The beginning of this week I spent in sunny Lugano, Switzerland at the High Performance Computing Advisory Council workshop and the kickoff meeting for my PhD project, the “Computational Cosmology on the Petascale” collaboration under the Swiss High Performance and High Productivity Computing initiative. The HPC advisory council workshop, which I unfortunately only got to attend the first day of due to the overlap of the two meetings, was mainly attended by supercomputing professionals and industry representatives whose job is to provide the software, hardware and human resources infrastructure to build and manage the most powerful computing systems on the planet. As a user of these systems at a marginally higher level, I decided to attend to get a deeper perspective on the hardware and software architecture to better inform my algorithmic design.
One of the takeaways I wasn’t expecting was that I don’t work in a green field. I knew, of course, that supercomputers consume a lot of energy–in fact this is one of the major limitations, both financially and infrastructure wise, in rolling out more powerful systems. I also knew that computers are to blame for a significant chunk of the global energy budget. But somehow I had managed thus far to abstract those hard facts from my chosen research direction, internally imagining that it must be Evil Corporations who are responsible for those statistics.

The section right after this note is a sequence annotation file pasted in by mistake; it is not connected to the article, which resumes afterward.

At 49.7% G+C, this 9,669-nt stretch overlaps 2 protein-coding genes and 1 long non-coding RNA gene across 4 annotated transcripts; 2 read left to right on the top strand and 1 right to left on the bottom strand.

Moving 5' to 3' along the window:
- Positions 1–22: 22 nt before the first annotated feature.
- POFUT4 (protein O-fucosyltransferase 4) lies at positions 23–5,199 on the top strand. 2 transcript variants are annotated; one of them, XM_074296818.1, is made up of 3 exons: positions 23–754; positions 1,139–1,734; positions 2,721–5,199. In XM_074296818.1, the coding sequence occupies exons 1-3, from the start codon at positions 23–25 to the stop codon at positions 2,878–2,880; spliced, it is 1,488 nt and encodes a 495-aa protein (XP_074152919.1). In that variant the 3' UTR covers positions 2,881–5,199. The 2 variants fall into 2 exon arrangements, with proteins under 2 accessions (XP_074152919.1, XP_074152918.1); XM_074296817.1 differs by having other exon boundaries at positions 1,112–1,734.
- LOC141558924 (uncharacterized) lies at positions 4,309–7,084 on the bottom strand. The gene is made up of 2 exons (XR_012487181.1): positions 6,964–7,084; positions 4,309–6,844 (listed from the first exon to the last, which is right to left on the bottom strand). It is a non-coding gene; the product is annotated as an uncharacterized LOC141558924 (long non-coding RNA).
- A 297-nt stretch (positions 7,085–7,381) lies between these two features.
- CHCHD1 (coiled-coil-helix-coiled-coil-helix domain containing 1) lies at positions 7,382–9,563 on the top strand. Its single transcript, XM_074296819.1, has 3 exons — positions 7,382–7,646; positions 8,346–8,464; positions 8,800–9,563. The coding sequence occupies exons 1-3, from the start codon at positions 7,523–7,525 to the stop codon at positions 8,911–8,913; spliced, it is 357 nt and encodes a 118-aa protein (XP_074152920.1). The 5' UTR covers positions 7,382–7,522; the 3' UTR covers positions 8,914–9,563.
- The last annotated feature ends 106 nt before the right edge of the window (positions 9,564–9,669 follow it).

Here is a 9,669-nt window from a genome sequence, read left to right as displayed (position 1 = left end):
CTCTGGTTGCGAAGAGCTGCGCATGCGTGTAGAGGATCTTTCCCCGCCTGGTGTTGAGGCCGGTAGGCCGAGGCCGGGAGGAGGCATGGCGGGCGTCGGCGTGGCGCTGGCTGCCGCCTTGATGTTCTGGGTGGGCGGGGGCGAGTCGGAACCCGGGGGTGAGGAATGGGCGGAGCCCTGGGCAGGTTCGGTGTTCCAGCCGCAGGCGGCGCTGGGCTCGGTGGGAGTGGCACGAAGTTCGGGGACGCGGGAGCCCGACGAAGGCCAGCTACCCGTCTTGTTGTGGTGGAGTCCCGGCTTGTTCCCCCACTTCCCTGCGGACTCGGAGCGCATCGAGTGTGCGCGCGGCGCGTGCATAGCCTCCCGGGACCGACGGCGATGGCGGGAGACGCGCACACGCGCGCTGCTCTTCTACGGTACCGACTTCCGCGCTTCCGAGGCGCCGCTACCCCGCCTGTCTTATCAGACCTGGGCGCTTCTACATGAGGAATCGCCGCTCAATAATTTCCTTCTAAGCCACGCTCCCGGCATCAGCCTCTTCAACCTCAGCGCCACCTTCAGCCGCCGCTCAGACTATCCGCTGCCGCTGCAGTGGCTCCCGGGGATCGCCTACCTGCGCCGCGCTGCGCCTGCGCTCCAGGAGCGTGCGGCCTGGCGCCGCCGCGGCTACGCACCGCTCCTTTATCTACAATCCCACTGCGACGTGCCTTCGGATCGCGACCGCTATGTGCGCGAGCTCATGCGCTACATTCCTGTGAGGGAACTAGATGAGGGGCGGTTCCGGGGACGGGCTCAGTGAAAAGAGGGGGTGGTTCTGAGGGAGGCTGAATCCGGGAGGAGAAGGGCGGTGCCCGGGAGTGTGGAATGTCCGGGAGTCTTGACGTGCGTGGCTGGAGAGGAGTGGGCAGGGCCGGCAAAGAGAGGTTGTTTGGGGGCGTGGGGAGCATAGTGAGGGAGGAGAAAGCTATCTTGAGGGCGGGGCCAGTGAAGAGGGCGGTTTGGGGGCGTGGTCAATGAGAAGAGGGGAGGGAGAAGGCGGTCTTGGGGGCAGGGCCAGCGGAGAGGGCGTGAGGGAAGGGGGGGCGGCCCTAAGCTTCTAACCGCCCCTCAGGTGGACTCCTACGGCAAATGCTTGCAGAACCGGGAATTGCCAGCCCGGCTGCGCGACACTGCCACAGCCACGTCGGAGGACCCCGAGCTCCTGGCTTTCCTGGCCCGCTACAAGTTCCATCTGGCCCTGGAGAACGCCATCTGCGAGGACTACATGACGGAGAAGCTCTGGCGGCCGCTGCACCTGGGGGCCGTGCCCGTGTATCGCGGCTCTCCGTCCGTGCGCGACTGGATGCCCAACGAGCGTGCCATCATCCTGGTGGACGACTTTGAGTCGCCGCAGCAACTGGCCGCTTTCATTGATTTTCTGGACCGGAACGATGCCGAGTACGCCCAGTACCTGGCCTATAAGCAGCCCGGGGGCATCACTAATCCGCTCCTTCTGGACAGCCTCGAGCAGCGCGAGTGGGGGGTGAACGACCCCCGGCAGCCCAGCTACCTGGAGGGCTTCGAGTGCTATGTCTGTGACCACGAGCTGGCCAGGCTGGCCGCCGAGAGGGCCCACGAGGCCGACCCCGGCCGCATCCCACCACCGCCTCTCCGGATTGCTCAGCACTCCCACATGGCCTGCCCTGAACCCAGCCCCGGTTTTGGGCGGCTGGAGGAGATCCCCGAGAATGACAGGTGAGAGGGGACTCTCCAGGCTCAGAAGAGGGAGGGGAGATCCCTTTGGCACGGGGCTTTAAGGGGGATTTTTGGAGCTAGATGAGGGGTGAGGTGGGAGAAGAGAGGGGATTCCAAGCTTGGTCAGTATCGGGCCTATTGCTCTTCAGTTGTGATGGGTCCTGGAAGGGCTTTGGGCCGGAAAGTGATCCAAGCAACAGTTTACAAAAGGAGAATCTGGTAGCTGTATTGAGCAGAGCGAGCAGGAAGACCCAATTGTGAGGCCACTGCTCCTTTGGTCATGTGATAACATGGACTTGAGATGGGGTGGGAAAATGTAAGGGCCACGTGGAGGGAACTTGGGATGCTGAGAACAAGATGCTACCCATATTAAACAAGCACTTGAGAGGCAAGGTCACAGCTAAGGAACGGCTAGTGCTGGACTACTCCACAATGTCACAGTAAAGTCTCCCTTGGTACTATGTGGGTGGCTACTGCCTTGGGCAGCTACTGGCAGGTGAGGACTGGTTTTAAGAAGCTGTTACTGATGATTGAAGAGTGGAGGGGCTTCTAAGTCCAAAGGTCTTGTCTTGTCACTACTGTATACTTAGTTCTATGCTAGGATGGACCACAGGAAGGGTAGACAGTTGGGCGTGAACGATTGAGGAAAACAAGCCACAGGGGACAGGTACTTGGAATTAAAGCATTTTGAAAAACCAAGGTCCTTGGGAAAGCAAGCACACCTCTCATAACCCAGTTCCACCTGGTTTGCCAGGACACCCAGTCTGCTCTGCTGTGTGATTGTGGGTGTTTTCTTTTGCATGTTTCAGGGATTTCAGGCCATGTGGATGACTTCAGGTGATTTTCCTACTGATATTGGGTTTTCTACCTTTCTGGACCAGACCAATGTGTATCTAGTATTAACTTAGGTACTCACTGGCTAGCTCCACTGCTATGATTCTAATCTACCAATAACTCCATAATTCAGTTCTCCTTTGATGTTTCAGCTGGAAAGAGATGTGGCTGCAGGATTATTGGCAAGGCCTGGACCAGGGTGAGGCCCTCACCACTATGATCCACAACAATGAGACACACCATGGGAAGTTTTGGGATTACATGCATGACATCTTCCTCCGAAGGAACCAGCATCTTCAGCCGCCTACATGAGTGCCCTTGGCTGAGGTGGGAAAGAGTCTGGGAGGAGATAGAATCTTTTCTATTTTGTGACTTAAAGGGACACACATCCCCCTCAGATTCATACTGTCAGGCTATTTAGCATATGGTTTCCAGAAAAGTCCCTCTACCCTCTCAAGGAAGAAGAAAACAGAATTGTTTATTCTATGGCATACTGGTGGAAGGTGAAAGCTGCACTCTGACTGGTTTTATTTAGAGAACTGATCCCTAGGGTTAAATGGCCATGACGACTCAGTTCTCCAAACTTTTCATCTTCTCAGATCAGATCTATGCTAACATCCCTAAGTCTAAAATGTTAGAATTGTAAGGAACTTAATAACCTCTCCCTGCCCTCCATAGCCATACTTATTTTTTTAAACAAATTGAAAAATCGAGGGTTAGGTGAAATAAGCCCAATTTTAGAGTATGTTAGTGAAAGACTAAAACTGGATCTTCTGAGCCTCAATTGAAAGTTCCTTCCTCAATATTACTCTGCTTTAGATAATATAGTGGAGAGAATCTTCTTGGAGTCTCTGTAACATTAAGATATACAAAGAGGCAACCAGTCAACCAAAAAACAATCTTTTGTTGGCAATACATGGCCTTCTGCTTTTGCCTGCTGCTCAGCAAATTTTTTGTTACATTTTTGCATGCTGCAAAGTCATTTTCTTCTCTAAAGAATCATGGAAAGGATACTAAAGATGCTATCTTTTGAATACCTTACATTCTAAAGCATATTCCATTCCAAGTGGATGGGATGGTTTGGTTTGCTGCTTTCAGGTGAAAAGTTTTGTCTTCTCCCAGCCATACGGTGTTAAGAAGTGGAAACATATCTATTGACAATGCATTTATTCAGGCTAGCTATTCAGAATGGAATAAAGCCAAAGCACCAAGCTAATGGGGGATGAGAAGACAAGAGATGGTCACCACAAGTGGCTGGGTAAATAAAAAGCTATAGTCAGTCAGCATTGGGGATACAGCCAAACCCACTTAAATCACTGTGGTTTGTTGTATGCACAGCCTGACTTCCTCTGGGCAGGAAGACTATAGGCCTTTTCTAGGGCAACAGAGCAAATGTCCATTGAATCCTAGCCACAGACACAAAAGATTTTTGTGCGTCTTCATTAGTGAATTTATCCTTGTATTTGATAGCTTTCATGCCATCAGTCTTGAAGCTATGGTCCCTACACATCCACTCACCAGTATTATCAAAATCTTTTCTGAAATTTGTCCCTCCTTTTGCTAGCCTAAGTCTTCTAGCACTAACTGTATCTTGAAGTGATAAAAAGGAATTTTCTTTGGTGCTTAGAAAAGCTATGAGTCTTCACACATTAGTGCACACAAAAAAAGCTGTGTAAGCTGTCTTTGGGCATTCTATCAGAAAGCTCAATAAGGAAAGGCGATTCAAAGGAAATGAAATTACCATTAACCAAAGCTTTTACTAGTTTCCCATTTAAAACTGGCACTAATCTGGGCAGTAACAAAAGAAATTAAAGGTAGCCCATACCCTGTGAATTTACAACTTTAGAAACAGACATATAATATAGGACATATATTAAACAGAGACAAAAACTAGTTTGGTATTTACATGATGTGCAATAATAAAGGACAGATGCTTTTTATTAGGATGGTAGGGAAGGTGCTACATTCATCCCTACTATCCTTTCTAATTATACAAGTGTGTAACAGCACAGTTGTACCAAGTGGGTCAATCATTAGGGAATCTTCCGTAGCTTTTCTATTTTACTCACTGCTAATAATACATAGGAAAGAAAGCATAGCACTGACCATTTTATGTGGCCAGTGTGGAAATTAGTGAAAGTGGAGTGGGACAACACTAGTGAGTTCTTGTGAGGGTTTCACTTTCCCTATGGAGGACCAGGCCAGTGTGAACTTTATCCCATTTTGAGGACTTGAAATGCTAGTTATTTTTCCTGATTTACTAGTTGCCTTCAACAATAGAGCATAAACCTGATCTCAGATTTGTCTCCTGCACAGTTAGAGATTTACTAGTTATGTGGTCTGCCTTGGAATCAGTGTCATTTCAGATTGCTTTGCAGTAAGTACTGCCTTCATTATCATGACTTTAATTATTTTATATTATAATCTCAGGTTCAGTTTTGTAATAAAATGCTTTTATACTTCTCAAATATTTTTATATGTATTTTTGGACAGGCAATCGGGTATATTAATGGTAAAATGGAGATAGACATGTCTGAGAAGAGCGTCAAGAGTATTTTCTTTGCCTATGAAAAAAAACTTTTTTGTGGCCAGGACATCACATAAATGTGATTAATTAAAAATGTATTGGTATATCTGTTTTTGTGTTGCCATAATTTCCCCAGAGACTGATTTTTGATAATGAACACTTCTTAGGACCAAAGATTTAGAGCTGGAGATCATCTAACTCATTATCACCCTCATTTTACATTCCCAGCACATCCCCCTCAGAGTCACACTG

At the workshop I got a different, on the ground perspective. The reality is that in the U.S. alone the equivalent of 30 million cars worth of CO2 is on the shoulders of commercial and personal IT usage. One single data center of Microsoft requires 47 MW of power. Supercomputers as demanded by the academic community share this burden in a particularly poignant sense. These computers are intended, based on the PR leaflets, for active public and academic use. In reality, at times they are political pawns and a country having yet another system on the list of the top 500 most powerful computers in the world, rather than advancing human knowledge and enabling new human-empowering technologies, is the strategic goal. The consequences of this are that some machines sit idle, burning power as a display of power, or are even delivered without the energy budget to be run properly.
“Is it worth it?” asked the system administrators. “Is your precious science worth the costs?” Is it? I would argue yes. While running climate simulations on a machine using megawatts of power to pin down climate change may seem a tad ironic, the reality is these machines are also powering simulations informing our nuclear fusion and alternative energy research. And astrophysics? That I’ll be talking more about, of course, but my basic belief is that pursuing a subject like theoretical physics, pushing the boundaries of human knowledge of the cosmos ever beyond our imaginations, is one of the things that make our climate and humanity so precious. In Robert Wilson’s words:
“Senator, particle physics research is not likely to aid in the defense of our nation, but it will make our nation worth defending.”
But I will take the system administrators pleas to heart. While the support community tackles the greening of the infrastructure, out of financial and environmental necessity, I can do my part by always being mindful of the consequences of my code design and implementation, however abstract it may be at the inception. A bad algorithm or a poor debugging strategy is a waste of an afternoon on the smaller scale, but on the petascale can have a serious negative environmental impact.